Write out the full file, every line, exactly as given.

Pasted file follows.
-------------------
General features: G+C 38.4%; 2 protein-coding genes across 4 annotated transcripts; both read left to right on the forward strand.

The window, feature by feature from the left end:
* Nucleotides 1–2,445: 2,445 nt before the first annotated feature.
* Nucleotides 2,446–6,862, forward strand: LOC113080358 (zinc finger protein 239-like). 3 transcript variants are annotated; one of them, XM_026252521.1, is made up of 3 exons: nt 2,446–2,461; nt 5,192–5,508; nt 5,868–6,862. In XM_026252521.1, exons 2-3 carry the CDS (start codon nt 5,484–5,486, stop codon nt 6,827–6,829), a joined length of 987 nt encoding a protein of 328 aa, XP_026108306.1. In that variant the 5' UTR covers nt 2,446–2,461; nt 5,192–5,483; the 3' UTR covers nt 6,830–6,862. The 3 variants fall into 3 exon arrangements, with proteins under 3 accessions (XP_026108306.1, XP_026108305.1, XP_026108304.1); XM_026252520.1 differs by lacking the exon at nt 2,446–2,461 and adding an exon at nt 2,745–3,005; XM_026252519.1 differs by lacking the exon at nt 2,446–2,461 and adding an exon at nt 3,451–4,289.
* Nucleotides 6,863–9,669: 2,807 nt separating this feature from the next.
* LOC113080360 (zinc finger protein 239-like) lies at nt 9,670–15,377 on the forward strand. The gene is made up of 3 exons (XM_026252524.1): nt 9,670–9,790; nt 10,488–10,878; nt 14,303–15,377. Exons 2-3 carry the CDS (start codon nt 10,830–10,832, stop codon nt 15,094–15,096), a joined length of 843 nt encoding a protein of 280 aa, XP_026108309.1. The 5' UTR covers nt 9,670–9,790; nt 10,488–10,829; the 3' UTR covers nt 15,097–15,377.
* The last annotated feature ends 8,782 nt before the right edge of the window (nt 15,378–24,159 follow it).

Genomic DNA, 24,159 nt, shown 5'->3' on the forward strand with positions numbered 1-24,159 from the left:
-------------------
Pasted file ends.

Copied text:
General features: G+C 38.4%; 2 protein-coding genes across 4 annotated transcripts; both read left to right on the forward strand.

The window, feature by feature from the left end:
* Nucleotides 1–2,445: 2,445 nt before the first annotated feature.
* Nucleotides 2,446–6,862, forward strand: LOC113080358 (zinc finger protein 239-like). 3 transcript variants are annotated; one of them, XM_026252521.1, is made up of 3 exons: nt 2,446–2,461; nt 5,192–5,508; nt 5,868–6,862. In XM_026252521.1, exons 2-3 carry the CDS (start codon nt 5,484–5,486, stop codon nt 6,827–6,829), a joined length of 987 nt encoding a protein of 328 aa, XP_026108306.1. In that variant the 5' UTR covers nt 2,446–2,461; nt 5,192–5,483; the 3' UTR covers nt 6,830–6,862. The 3 variants fall into 3 exon arrangements, with proteins under 3 accessions (XP_026108306.1, XP_026108305.1, XP_026108304.1); XM_026252520.1 differs by lacking the exon at nt 2,446–2,461 and adding an exon at nt 2,745–3,005; XM_026252519.1 differs by lacking the exon at nt 2,446–2,461 and adding an exon at nt 3,451–4,289.
* Nucleotides 6,863–9,669: 2,807 nt separating this feature from the next.
* LOC113080360 (zinc finger protein 239-like) lies at nt 9,670–15,377 on the forward strand. The gene is made up of 3 exons (XM_026252524.1): nt 9,670–9,790; nt 10,488–10,878; nt 14,303–15,377. Exons 2-3 carry the CDS (start codon nt 10,830–10,832, stop codon nt 15,094–15,096), a joined length of 843 nt encoding a protein of 280 aa, XP_026108309.1. The 5' UTR covers nt 9,670–9,790; nt 10,488–10,829; the 3' UTR covers nt 15,097–15,377.
* The last annotated feature ends 8,782 nt before the right edge of the window (nt 15,378–24,159 follow it).

Genomic DNA, 24,159 nt, shown 5'->3' on the forward strand with positions numbered 1-24,159 from the left: